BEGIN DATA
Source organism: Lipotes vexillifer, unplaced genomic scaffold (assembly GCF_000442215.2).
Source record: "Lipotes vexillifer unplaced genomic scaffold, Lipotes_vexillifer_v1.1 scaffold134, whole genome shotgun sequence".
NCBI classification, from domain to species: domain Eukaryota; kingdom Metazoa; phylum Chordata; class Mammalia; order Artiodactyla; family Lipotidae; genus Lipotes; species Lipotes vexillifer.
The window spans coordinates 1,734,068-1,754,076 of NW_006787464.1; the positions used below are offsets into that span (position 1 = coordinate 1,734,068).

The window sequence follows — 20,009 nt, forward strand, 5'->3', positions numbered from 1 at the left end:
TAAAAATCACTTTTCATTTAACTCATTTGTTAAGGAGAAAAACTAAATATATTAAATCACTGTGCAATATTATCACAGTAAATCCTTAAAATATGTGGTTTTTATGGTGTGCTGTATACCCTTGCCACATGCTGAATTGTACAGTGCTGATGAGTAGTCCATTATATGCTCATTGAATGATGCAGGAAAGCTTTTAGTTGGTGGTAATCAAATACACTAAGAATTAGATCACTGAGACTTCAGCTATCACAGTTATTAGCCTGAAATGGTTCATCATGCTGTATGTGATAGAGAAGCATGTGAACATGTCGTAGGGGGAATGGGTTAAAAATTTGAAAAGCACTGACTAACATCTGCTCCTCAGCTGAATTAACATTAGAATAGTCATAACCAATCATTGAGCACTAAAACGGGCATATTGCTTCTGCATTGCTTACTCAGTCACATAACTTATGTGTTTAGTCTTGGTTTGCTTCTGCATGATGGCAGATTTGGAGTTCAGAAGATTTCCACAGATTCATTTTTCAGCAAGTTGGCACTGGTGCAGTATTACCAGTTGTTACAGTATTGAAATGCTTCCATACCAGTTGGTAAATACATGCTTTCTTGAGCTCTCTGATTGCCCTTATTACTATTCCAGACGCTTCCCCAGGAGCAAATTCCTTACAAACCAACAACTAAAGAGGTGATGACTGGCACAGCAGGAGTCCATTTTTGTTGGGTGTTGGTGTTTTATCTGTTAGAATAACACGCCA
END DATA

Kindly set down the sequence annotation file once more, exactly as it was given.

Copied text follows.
Source organism: Lipotes vexillifer, unplaced genomic scaffold (assembly GCF_000442215.2).
Source record: "Lipotes vexillifer unplaced genomic scaffold, Lipotes_vexillifer_v1.1 scaffold134, whole genome shotgun sequence".
NCBI classification, from domain to species: domain Eukaryota; kingdom Metazoa; phylum Chordata; class Mammalia; order Artiodactyla; family Lipotidae; genus Lipotes; species Lipotes vexillifer.
The window spans coordinates 1,734,068-1,754,076 of NW_006787464.1; the positions used below are offsets into that span (position 1 = coordinate 1,734,068).

The window sequence follows — 20,009 nt, forward strand, 5'->3', positions numbered from 1 at the left end:
TAAAAATCACTTTTCATTTAACTCATTTGTTAAGGAGAAAAACTAAATATATTAAATCACTGTGCAATATTATCACAGTAAATCCTTAAAATATGTGGTTTTTATGGTGTGCTGTATACCCTTGCCACATGCTGAATTGTACAGTGCTGATGAGTAGTCCATTATATGCTCATTGAATGATGCAGGAAAGCTTTTAGTTGGTGGTAATCAAATACACTAAGAATTAGATCACTGAGACTTCAGCTATCACAGTTATTAGCCTGAAATGGTTCATCATGCTGTATGTGATAGAGAAGCATGTGAACATGTCGTAGGGGGAATGGGTTAAAAATTTGAAAAGCACTGACTAACATCTGCTCCTCAGCTGAATTAACATTAGAATAGTCATAACCAATCATTGAGCACTAAAACGGGCATATTGCTTCTGCATTGCTTACTCAGTCACATAACTTATGTGTTTAGTCTTGGTTTGCTTCTGCATGATGGCAGATTTGGAGTTCAGAAGATTTCCACAGATTCATTTTTCAGCAAGTTGGCACTGGTGCAGTATTACCAGTTGTTACAGTATTGAAATGCTTCCATACCAGTTGGTAAATACATGCTTTCTTGAGCTCTCTGATTGCCCTTATTACTATTCCAGACGCTTCCCCAGGAGCAAATTCCTTACAAACCAACAACTAAAGAGGTGATGACTGGCACAGCAGGAGTCCATTTTTGTTGGGTGTTGGTGTTTTATCTGTTAGAATAACACGCCA